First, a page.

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Creative Writing for Critical Metareflection: Some Educational Implications

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Abstract

How may new ways of approaching learning critical thinking through creative writing be implemented in educational settings? This chapter introduces some educational perspectives and discusses transfer from an educational perspective. The chapter also presents some instructional aspects of creative writing for critical thinking and suggests a few ideas for assignments and instructional approaches to working with them. Whether creative writing for critical thinking can be used as a writing method in any academic course aiming at enhancing metacritical text awareness is a question for further research.

Keywords

  • Implementation
  • Writing instruction
  • Educational design
  • Suggestions for writing assignments
  • Writing method
  • Ideas for critical writing

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Notes

  1. 1.

    Cf. Cat arina Nyström (2000: 231ff.) , who writes about A-level students and their writing in typical “school” genres . The text types that Nyström describes are expository texts, such as reports and book reviews. Such texts may have influenced the way students in the case study perceived the text type critical reflection, as a “school gen re,” similar to those they faced during their A-level writing assignments.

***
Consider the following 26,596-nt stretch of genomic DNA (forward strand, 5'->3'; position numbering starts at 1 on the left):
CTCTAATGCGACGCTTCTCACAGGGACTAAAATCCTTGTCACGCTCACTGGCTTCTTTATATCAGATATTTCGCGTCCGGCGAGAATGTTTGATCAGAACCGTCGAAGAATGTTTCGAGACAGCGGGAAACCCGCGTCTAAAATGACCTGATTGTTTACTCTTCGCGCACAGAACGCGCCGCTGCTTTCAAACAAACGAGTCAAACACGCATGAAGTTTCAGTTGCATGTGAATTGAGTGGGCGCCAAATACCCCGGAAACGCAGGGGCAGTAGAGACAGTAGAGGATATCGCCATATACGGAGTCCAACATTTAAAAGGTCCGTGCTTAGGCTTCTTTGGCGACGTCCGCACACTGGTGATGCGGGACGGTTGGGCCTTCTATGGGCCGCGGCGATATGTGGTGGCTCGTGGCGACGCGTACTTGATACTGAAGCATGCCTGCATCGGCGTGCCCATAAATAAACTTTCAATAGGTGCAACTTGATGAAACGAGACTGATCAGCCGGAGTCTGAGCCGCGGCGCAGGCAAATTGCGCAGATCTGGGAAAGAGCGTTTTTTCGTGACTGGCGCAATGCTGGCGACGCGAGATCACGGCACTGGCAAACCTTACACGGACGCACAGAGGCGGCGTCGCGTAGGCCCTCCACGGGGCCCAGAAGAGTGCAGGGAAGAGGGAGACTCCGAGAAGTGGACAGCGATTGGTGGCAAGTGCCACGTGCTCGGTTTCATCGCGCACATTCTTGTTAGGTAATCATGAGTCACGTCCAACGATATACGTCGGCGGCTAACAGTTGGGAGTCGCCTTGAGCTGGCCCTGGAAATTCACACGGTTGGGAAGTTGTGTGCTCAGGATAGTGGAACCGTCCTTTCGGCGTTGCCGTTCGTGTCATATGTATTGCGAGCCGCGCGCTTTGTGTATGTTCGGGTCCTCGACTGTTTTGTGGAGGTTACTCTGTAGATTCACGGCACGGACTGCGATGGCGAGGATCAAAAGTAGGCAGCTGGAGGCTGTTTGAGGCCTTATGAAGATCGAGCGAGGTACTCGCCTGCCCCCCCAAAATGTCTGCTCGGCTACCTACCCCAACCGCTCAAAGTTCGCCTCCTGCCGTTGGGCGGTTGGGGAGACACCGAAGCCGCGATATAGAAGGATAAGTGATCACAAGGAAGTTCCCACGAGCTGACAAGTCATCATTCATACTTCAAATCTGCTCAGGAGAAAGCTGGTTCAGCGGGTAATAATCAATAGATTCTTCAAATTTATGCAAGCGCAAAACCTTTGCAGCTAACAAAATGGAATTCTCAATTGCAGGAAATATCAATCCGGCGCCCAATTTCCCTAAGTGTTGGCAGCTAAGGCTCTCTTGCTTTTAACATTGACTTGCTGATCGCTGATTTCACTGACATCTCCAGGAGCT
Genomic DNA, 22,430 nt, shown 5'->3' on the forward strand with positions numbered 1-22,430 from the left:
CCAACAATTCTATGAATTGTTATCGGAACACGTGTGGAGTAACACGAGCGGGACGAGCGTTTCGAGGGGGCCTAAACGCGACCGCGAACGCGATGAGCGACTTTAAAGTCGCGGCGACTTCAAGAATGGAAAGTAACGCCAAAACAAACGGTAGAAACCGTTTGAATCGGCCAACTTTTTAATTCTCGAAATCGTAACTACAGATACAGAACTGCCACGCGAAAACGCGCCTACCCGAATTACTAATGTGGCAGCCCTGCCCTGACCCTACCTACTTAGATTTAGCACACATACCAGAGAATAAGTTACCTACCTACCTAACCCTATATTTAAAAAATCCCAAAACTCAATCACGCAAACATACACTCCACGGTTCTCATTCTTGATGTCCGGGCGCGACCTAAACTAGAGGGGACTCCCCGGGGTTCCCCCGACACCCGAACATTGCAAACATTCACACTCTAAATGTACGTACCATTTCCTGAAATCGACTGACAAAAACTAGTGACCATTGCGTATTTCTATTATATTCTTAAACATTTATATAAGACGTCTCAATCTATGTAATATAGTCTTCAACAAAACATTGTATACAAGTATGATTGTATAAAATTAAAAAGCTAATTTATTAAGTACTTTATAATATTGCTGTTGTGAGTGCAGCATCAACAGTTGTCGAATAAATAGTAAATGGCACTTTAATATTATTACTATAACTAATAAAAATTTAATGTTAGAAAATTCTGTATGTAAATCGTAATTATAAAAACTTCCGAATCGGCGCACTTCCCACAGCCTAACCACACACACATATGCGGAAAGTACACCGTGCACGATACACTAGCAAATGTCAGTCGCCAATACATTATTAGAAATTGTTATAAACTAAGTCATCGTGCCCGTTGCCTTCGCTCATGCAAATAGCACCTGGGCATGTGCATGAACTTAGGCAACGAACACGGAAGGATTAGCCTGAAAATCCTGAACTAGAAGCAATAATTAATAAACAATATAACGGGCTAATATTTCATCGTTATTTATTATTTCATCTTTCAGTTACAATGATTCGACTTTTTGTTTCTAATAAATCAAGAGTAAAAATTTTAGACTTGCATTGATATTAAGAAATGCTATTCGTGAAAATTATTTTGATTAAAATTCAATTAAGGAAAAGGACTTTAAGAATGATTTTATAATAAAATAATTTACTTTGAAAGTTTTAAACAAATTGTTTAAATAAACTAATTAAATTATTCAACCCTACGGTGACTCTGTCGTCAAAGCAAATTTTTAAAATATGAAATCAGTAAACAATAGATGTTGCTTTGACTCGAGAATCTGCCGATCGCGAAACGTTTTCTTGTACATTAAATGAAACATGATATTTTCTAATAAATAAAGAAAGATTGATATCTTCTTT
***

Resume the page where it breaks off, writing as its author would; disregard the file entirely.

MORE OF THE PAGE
2. 2.

    In this book, I have adhered to the general requirements for academic texts. As part of my own reflexivity, I note that the text thereby contributes to perpetuating certain power relations : “Whether writers decide to establish an equal or hierarchical affiliation, adopt an involved or remote stance, or choose a convivial or indifferent interpersonal tenor, they are at least partly influenced by the dominant ideologies of their disciplines which are exercised through the patterns of the genre they are participating in. These ideologies help establish cohesion and co-ordinate understanding through mutual expectations and so provide writers with the means to display their credentials as disciplinary insiders and to persuade readers of their claims. In so doing , however, they also sanction particular relationships of aut hor ity” (Hyland 2002: 219; see also, e.g., Lykke 2010).

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Edberg, H. (2018). Creative Writing for Critical Metareflection: Some Educational Implications. In: Creative Writing for Critical Thinking. Palgrave Macmillan, Cham. https://doi.org/10.1007/978-3-319-65491-1_10

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  • DOI: https://doi.org/10.1007/978-3-319-65491-1_10

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